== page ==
Columbus, Ohio

Lower Olentangy Tunnel

City of Columbus, Department of Public Utilities (DPU)


The Lower Olentangy Tunnel (LOT) is part of the City of Columbus’ capital improvement program and is a key element of the DPU’s achieving the requirements of their consent decree. The tunnel will provide adequate conveyance capacity and in-line storage to minimize sewage overflows to the Olentangy River. The designed alignment for LOT consists of approximately 17,000 feet (5,182 m) of 12-foot-diameter (3.7 m) tunnel, at depths ranging from about 43 (13 m) to 93 feet (28 m). The upstream shaft is located north of the Ohio State University Campus near Tuttle Park, with the tunnel running south to the Arena District in downtown Columbus.

Fast Facts
  • A 17,000-linear-foot (LF) (5,182 m), 12-foot-diameter (3.7 m) soft-ground tunnel
  • A 1,100 LF (335 m), 90-inch-diameter (2,285 mm) curved microtunnel
  • A 330 LF (100 m), 12-foot-diameter (3.7 m) rock tunnel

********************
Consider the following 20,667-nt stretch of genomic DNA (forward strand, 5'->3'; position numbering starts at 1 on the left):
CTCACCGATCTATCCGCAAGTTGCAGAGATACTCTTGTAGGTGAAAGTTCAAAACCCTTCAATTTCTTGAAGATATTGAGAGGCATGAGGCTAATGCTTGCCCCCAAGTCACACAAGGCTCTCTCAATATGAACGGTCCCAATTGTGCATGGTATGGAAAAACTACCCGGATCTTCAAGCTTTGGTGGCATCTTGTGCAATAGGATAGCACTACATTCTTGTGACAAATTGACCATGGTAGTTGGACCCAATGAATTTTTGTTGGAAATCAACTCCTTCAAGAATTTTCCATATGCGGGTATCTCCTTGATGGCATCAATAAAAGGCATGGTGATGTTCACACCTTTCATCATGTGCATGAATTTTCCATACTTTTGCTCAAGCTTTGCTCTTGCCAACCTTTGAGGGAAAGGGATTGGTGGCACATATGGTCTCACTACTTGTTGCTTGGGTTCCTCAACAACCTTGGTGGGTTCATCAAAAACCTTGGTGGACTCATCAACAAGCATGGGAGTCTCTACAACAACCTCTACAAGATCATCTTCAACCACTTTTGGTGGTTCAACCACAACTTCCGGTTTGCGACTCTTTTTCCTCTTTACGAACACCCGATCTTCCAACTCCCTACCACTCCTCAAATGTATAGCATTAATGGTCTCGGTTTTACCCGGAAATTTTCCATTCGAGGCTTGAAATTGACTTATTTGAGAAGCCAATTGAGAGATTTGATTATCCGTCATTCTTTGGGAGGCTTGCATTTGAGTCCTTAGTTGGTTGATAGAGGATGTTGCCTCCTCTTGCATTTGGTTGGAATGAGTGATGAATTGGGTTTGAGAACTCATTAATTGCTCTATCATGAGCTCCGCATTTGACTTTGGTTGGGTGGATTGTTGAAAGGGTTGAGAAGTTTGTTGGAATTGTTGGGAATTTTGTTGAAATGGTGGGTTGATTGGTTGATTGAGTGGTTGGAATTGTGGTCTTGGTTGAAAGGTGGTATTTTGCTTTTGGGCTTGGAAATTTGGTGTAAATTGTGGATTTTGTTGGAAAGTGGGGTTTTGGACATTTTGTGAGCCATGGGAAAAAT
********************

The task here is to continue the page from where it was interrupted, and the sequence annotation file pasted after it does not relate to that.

• Tunnels range from 43 to 93 feet (13 to 28 m) in depth
  • Five main shafts 16 to 50 feet (4.9 to 15.2 m) diameter, 60 to 176 feet (18.3 to 53.6 m) deep

Scope of Work

Delve Underground served as a subconsultant and was lead designer during final design for all tunneling aspects, including tunnels, shafts, and geotechnical instrumentation, and preparation of the Geotechnical Baseline Report and associated specifications. The firm is currently providing engineering services during construction, including review of tunnel boring machine (TBM) tunneling progress data, inspection and shift reports, and geotechnical instrumentation data. Construction is planned to be complete in 2026.

Challenges & Innovations

The mining for the main 12-foot (3.7 m) LOT crosses below highways in three locations and is below the Olentangy River Road for nearly 10,000 LF (3,048 m). Any significant settlement in these areas could cause major roadway damage, potentially leading to loss of life. 

Therefore, multiple risk mitigation measures were included such as pressurized TBM specifications with strict requirements to control the excavation; monitoring of excavated soils quantities; comprehensive settlement monitoring plans developed with real-time monitoring requirements; safe havens with pre-excavation ground improvement to provide dry and stable access to the front of the TBM for maintenance; and ground improvement zones below critical water mains.